The first in a series of shortish posts. We had a number of trips out from our North Northumberland base over Christmas. These are not in chronological order.
These are, basically, two giant horses heads that you see as you whizz past Falkirk on the M9.
They are an impressive 30 metres high and were designed by sculptor Andy Scott. They are supposed represent the horses that powered much of Scotland's heritage. Kelpies, according to myth, possess the strength and endurance of 10 horses; a quality that is analogous with the transformational change and endurance of Scotland's inland waterways (or so their bumpf says!). The Kelpies represent the lineage of the heavy horse of Scottish industry and economy, pulling the wagons, ploughs, barges and coal-ships that shaped the geographical layout of the Falkirk area.They are also supposed to link 16 different communities together, but how they do that is a mystery to me. They are cool, though.
Earlier in the day we visited Roslyn Chapel on the outskirts of Edinburgh and the weather, for December at least, was magnificent. The sun was just starting to sink so we decided to add 30 minutes to the journey and head further West and see these. All the way there the sky was a magnificent orange but had, unfortunately, past its absolute best by the time we had arrived. Still, there was still enough colour to provide a decent backdrop and, tbh, you're lucky to have any kind of blue in central Scotland at this time of year.
This is one of my favourite structures on the planet. I love the elegance of the engineering of it and the difficulty that they must have building it without modern lifting machinery in a fairly inhospitable stretch of water. I could have spent a long time at South Queensferry taking photies and still come back the day after for more.
Edinburgh is one of my favourite cities. Although the Georgian New town is lovely it is really the Old town that I like (They are both UNESCO world heritage sites). The only problem is, in the summer, the tourists and, all year-round, the weather. It is nice sometimes in Edinburgh (I know this must be true because I've seen pictures) but it always seems to be grey and overcast when we are there: No matter what time of year!
Victoria Street which leads (kind of) from the High Street down to the Grass Market is one of the most picturesque parts of the city. This HDR shot of it gives an idea of the colour and interest that all of the independent shops give. It's a real shame that these only now seem to cater to the richer tourist rather than have quirky stuff the average local may want to buy (which it used to, at least that's how I remember it).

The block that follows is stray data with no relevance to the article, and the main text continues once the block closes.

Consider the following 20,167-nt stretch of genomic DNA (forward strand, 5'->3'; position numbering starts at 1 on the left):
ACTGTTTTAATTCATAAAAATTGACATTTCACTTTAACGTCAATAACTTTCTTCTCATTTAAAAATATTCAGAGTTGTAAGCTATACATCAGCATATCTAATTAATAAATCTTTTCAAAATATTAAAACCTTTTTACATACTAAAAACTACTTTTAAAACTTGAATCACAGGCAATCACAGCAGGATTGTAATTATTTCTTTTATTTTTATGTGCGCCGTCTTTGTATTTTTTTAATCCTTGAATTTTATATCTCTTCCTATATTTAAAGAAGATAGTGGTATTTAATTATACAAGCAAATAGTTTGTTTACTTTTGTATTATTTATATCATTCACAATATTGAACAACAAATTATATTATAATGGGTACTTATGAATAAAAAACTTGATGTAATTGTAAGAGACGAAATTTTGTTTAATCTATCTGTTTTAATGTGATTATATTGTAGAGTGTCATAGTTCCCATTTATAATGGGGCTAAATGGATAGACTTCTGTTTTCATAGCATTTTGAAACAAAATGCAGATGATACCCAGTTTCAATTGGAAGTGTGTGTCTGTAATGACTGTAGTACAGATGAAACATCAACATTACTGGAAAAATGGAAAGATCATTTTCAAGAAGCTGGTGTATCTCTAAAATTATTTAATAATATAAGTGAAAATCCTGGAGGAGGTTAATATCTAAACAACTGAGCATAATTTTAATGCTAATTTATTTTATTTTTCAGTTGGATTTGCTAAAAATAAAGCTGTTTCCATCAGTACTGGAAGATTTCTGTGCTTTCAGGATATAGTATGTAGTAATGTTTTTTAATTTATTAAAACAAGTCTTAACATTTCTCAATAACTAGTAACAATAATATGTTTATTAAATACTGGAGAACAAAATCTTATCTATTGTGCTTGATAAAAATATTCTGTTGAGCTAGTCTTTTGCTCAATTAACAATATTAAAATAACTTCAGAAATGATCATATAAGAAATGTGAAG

The old town seems to be full of dark little alley ways and closes and appears to be a real hotchpotch of chimneys, spires and roofs (had to check the plural and apparently rooves, which I prefer, is so unusual to not be considered standard!) on the skyline. J.K. Rowling lived in Edinburgh and, I think, one can clearly see some of the descriptions of places like Diagon Alley and some of the homes of dark witches and wizards in her books in Edinburgh's Old Town.
As pretty much everyone knows, Edinburgh used to be known as Auld Reekie, because of the smoke and soot from all the chimneys. This is the look I've been trying for in these black and white shots of it. That, plus the dull weather puts pay to colourful shots of buskers on the mile or anything for that matter.
This is what comes of reading too much Nigel Tranter novels! Ooh! Lets go there! On this occasion it was a good call though. This was a top morning out. If you've got a car and are in Edinburgh on a nice day then the 20 minute drive (or train) out of the city to North Berwick is just the ticket! Its as windy as: Even on a beautiful summer's day like this one and not overly warm, exposed as one is here.
Tantallon Castle is the ruins of a 14th century fortress on the East Coast of Scotland and was the historic base of the Red branch of the Douglas clan (The Earls of Angus). Although there were fortresses on this site since at least the 1200s.
When I lived in Burnmouth for a year, this was an occasional (read long) walk along the coast from our house. We then had the problem of the return journey, plus the weather had to be spectacularly good to walk along that coastal path and enjoy it: Hence only the occasional. I had forgotten just how amazing the views of Coldingham from St. Abb's Nature reserve are.
Back way back when, I used to come to Melrose at least once a year with a party of school children, I've played rugby there (and won!), driven through and round it numerous times but never really looked at the Abbey apart from in passing.
High time to put that right. It is quite a significant monument in Scottish history. Several Kings are buried there, but it is probably most famous for being the burial site of Robert the Bruce's heart; the rest of him is buried in Dunfermline Abbey. The heart is thought to have been bought back from the Crusades to be buried there, which is more than a bit odd!
However, it was 6 (yes SIX!) pounds to go in to look around. Its some ruins in a field! How can they justify that much (see Stonehenge too)? They are ruins! By definition there's no up-keep. A bit of mowing perhaps to keep the grounds looking half decent but I can't see where the money goes. Needless to say I was too tight to pay. I thought it was just my usual meanness but the week after we went friends were moaning about the same thing. They had the same solution too. If you walk to the right of the Abbey there is a little path that allows you to see pretty much everything you could see from inside the fence but, maybe, from 10 metres further away.
This will be a blog about my latest shots and what I liked or was trying to do with them
I am a teacher of Economics and have worked in various schools in Europe & Asia. One of the things I love doing is getting out and about with my camera.